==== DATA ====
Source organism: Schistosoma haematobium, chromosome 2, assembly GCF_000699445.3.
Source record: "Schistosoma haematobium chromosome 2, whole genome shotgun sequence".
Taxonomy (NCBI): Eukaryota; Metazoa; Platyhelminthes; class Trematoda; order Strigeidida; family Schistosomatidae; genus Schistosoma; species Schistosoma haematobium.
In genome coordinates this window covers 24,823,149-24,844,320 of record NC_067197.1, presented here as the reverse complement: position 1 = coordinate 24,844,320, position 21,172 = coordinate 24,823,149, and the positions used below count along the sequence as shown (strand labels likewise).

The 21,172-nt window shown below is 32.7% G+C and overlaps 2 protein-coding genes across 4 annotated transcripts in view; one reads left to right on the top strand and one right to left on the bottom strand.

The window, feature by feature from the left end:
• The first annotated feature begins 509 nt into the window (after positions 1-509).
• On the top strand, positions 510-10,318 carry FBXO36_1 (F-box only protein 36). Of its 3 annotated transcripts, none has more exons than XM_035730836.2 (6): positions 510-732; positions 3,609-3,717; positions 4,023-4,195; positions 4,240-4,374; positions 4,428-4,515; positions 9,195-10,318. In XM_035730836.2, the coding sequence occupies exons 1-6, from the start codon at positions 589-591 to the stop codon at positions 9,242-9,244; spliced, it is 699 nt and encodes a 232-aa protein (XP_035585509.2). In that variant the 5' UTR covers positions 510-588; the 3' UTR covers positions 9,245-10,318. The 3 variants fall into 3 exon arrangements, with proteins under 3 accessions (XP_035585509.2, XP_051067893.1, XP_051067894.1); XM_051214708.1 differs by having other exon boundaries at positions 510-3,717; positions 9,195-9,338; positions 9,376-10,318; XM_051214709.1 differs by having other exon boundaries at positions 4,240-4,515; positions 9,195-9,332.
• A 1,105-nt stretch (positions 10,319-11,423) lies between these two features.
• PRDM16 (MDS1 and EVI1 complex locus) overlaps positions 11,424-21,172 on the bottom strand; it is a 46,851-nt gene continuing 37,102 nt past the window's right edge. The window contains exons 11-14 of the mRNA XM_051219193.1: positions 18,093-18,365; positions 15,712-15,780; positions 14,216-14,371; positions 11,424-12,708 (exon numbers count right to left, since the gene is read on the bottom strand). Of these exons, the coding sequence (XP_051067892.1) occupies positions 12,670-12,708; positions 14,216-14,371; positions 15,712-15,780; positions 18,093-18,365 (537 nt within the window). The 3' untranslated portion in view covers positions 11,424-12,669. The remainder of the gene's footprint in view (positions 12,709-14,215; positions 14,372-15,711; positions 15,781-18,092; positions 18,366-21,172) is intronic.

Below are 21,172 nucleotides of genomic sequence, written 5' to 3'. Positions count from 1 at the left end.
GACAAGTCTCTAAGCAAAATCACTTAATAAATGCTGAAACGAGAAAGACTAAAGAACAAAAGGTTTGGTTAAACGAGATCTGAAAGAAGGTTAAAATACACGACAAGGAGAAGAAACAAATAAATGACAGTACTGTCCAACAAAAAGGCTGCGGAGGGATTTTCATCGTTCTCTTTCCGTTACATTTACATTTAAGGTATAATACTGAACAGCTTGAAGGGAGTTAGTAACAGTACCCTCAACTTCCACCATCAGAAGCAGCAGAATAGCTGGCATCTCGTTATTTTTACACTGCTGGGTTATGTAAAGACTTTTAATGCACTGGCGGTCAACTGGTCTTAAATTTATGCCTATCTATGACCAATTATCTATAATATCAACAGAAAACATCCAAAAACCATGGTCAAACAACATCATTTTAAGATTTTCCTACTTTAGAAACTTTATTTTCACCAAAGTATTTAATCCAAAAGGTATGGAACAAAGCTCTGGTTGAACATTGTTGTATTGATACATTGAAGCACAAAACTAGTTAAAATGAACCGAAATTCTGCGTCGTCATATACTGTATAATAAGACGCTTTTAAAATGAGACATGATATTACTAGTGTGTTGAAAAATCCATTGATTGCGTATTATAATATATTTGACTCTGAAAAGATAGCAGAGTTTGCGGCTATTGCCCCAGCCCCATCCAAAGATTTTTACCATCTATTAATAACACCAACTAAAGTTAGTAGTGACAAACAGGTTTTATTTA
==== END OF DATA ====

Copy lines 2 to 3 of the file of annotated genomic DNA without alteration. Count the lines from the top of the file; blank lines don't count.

Source record: "Schistosoma haematobium chromosome 2, whole genome shotgun sequence".
Taxonomy (NCBI): Eukaryota; Metazoa; Platyhelminthes; class Trematoda; order Strigeidida; family Schistosomatidae; genus Schistosoma; species Schistosoma haematobium.